Military history


The Mahdi

THE MEN WOULD gather at the Mohsin Mosque, ten thousand of them even in the heat of summer. They were the downtrodden of Sadr City, the Shiite slum that took up most of eastern Baghdad. At the edges of the crowd, confident young men with guns but no uniforms searched those coming in. Among the supplicants, each carried his own prayer mat to cushion his knees from the street. The sermon was outdoors. The imam would exit the mosque and climb a ladder to a raised wooden platform and look out on the assembled men on their knees. The imam would place his hands at his side to signal the beginning of the prayer: There is no God but God and Mohammed is his prophet. Then someone in the crowd would call out, then a second man, and the rest of the men would join in. Raising their arms and shouting. In a few moments the mass of men would be throbbing and contracting like a beating heart.

Wa ajal faraja’hou.

May God speed his appearance.

Wa ala’an adouwahou.

May God curse his enemies.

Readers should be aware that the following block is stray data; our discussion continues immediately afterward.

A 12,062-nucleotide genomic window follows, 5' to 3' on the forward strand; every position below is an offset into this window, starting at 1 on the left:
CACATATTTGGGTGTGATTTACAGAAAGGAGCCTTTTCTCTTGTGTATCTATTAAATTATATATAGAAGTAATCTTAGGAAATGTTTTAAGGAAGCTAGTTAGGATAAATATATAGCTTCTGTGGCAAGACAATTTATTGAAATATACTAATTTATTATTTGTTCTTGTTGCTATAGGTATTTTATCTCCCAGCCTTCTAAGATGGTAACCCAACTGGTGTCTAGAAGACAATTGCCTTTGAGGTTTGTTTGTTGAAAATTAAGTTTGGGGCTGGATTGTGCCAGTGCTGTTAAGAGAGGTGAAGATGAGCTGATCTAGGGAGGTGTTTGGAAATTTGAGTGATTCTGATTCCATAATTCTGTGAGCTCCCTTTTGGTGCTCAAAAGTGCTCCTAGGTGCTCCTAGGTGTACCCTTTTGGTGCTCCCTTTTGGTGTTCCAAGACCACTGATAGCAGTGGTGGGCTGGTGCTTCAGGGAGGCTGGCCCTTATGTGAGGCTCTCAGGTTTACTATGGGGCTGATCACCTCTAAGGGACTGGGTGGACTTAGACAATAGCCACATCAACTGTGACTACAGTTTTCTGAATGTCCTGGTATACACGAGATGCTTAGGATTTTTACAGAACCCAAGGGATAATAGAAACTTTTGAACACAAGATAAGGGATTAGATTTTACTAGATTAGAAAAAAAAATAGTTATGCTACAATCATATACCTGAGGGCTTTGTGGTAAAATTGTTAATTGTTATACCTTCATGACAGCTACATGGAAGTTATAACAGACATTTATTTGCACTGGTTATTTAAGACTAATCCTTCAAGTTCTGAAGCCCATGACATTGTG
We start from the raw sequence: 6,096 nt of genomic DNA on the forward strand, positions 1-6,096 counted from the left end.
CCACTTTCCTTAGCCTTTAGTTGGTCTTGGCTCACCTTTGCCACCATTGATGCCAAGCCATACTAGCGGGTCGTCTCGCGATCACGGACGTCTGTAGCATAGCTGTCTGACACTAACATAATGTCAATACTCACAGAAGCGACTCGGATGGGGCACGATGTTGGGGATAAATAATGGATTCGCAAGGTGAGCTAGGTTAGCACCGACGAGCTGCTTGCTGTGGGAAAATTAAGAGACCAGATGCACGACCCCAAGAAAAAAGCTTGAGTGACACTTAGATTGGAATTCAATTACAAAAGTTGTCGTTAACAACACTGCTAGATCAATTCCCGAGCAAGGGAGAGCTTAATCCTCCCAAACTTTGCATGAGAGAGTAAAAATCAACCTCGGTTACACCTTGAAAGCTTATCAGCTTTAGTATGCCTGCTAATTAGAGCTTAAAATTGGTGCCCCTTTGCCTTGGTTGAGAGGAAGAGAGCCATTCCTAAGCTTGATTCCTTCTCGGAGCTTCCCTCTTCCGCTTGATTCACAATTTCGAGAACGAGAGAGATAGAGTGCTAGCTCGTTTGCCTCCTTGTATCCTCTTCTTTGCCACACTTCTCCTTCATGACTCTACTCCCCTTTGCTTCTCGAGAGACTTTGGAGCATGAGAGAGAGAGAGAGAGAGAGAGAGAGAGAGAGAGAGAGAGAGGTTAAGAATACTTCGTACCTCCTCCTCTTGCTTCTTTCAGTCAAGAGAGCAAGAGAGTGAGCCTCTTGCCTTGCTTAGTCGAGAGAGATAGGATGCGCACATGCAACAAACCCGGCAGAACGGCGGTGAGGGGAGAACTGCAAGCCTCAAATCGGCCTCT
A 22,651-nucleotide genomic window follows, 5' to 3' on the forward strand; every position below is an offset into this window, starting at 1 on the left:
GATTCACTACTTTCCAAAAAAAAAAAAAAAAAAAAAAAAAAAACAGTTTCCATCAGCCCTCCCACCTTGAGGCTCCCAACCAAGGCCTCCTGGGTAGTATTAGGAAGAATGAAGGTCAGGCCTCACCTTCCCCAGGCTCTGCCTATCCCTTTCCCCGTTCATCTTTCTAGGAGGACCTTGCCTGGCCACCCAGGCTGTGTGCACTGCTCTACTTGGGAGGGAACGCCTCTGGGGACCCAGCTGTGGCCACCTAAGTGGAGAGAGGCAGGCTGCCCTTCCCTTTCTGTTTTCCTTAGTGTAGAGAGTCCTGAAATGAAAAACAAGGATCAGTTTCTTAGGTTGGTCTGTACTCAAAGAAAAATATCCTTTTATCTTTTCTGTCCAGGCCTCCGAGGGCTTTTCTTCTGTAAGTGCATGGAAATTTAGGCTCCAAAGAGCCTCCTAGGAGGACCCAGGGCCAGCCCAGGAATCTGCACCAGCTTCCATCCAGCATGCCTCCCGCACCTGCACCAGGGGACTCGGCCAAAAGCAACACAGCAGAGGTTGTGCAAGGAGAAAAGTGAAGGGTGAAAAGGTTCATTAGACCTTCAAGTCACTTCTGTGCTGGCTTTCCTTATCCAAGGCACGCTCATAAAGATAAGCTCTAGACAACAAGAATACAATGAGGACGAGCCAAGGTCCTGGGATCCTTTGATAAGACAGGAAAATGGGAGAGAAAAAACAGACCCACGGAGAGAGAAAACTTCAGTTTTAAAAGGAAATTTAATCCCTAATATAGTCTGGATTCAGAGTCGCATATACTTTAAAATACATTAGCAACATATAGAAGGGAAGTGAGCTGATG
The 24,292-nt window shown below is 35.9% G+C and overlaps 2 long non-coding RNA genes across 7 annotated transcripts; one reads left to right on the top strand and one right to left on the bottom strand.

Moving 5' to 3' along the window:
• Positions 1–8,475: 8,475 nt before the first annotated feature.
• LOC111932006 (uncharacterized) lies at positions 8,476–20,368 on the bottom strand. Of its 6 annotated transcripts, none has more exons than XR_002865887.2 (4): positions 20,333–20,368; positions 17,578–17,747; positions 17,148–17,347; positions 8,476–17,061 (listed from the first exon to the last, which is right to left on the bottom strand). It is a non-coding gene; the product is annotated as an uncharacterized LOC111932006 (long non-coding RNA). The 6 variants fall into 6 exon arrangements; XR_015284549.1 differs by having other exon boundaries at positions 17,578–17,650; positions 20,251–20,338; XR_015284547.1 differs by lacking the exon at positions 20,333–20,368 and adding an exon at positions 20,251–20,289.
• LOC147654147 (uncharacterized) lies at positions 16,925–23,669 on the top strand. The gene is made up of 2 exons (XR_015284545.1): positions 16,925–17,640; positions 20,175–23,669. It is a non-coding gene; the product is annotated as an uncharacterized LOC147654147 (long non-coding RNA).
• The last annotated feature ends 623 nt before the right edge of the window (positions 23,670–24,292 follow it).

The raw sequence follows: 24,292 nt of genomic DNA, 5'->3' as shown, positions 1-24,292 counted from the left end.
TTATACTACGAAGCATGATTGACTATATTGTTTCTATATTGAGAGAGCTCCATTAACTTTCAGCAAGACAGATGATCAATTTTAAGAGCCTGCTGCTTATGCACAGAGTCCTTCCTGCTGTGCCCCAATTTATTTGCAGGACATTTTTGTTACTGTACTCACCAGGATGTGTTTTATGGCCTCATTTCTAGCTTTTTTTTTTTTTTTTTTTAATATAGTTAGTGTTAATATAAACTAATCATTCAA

Wa’ansur waladahou.

May God make his son triumphant.




I went to the Mohsin Mosque to remind myself of what I didn’t know. As the months wore on I went there more and more. I’d stand at the front of the crowd, at the foot of the platform, underneath the imam, just to take it in, to feel the power. The Mohsin Mosque was a corrective: I’d gotten caught up in the trappings and the pronouncements of officialdom, Iraqi and American. I’d believed there was a center. I’d thought the maneuverings of the Iraqi leaders, the exiles from the West, had been unfolding toward some greater purpose. Perhaps in the beginning they had been: Allawi, Chalabi, Hakim, Jafaari—men who’d lived their adulthoods in London and Tehran. They’d taken me in, served me tea in their drawing rooms and showed me the black-and-white photos of their childhoods. They wore suits and spoke English. Some of them were serious. They worked hard, worked until they were red in the eyes.